Threadworms


The thought that you, or your children, may have threadworms probably makes you feel ill, not to mention wondering if your standards of hygiene and cleanliness have slipped. In most cases, hygiene is not the issue. Instead it is more the fact that threadworms (also known as pinworms) are fairly common in the wider environment, and easy to catch. The good news is that threadworms are easily treated.

How do you know if you have threadworms? Usually, there is itchiness around the anus, especially at night, resulting in disturbed sleep and irritability because of the constant scratching. In some cases, you can see the worms in a bowel motion. Some people have no symptoms, and it is only when another member of the household shows signs that the diagnosis is made.

The worms look like short pieces of white thread, about 5 to 10 mm long. After swallowing the eggs they hatch in the gut. Within a few weeks, the female adult worms move down the gut to the anus where they lay thousands of tiny eggs, usually at night when you are asleep. The irritating itch is caused by the glue the worms use to stick their eggs to the anus.

Threadworms are passed easily from person to person by sharing things such as food, clothes and utensils. Infection tends to occur more commonly in children because they play and come in contact with each other more often. Threadworms can be picked up from other people in the home, at school or at kindergarten. A child simply needs to scratch his or her bottom, which has been irritated by threadworms, for eggs to be trapped under the fingernails. Then when the child touches his or her mouth or food, threadworms get re-introduced to the body and the life cycle continues. Touching other surfaces leaves behind eggs for other people to catch. The best preventative measure to take in these circumstances is always to wash hands after going to the toilet, after touching objects that others have touched, and before preparing and eating food.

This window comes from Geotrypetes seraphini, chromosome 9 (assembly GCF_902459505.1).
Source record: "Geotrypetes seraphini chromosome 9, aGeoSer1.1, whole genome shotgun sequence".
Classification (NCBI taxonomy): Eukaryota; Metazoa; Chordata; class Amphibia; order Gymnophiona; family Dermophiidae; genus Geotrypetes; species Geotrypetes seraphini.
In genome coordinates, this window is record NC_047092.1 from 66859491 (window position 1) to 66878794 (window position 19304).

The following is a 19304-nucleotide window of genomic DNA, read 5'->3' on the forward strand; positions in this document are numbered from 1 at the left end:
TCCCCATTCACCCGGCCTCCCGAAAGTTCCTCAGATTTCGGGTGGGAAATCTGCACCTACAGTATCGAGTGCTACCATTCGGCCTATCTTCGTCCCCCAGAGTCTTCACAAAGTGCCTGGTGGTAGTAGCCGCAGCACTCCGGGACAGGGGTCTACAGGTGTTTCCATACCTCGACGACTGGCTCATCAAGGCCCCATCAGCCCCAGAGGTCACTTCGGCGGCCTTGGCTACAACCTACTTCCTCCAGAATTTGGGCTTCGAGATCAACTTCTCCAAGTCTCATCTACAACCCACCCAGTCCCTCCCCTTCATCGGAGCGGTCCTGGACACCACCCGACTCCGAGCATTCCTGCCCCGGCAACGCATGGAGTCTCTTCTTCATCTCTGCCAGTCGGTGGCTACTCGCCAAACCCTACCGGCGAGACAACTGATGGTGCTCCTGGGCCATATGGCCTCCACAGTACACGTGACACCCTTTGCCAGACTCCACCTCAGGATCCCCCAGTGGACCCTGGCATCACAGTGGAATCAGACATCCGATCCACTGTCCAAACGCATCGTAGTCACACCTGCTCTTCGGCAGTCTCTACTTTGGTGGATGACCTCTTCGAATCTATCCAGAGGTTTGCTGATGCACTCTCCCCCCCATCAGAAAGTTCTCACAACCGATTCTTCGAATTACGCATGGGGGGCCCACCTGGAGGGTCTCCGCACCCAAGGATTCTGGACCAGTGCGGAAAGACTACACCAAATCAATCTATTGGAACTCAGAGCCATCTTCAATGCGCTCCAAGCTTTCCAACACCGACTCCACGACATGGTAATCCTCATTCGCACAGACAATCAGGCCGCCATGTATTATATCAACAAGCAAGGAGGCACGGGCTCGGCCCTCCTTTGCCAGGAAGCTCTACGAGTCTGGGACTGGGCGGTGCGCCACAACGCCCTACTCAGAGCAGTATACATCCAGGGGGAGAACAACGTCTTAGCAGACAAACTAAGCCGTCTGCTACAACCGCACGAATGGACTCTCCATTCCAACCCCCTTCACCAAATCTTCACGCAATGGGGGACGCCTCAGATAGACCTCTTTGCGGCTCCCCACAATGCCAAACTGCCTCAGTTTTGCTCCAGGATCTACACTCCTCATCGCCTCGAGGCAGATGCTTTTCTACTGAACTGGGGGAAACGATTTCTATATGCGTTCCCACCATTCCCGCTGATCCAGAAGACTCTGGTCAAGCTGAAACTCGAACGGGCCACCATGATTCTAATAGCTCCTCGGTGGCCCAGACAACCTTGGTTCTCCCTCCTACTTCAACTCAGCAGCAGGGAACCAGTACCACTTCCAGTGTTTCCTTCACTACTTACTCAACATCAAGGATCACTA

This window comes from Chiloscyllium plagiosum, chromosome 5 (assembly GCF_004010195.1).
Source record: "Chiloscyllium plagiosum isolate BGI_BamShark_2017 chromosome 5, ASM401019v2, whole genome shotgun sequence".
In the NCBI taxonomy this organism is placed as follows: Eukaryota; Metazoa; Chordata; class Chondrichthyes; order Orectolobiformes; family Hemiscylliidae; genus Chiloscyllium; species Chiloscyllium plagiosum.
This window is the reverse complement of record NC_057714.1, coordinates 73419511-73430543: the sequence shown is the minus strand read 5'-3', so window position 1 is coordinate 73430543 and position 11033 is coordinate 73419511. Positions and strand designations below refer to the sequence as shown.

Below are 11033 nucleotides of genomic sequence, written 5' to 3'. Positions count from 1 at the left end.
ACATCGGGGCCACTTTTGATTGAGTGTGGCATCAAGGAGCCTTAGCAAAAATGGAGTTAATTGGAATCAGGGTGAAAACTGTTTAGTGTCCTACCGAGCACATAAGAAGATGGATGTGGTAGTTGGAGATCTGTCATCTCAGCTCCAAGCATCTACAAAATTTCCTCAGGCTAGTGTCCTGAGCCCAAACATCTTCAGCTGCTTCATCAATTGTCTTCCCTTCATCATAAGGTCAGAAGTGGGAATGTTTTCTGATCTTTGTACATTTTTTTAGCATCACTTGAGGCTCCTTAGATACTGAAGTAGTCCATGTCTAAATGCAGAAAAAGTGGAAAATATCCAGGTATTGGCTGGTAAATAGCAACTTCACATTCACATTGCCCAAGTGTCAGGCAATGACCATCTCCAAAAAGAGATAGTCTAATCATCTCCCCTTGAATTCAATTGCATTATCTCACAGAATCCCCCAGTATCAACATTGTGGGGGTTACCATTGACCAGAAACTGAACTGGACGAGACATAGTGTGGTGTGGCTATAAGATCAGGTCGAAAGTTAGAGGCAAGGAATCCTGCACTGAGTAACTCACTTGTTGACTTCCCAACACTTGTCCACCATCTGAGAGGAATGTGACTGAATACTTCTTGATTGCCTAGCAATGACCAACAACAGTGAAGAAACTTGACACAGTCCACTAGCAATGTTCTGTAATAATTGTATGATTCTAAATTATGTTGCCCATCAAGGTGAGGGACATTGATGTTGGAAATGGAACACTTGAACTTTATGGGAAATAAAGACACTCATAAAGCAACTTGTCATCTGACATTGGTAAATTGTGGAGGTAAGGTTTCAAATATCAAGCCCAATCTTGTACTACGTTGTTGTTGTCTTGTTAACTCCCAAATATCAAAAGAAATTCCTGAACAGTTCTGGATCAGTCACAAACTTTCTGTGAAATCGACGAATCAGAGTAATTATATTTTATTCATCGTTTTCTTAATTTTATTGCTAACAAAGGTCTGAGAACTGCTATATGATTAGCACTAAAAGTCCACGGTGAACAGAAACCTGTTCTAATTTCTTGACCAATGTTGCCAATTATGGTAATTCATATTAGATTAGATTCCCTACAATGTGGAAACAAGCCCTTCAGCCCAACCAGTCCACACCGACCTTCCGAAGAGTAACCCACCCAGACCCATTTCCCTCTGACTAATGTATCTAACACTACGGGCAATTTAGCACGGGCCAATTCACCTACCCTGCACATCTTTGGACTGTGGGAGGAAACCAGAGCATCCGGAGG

Threadworms are not spread from animals to humans, however, animals may be infected with other types of worms (hookworm, roundworm and tapeworm) which can be transferred to humans, but usually only in rare circumstances in New Zealand when animal/human contact is associated with lowered standards of hygiene.

Threadworms are easy to treat with medicines. Because the worms are contagious and easily passed on, when one member of the household gets them the rest are likely to as well. This means everyone in the house must be treated at the same time, and a single dose for each person usually is all that is required. Check with your Pharmacist or Doctor which threadworm medicine is safe for children under two years old or for pregnant women.


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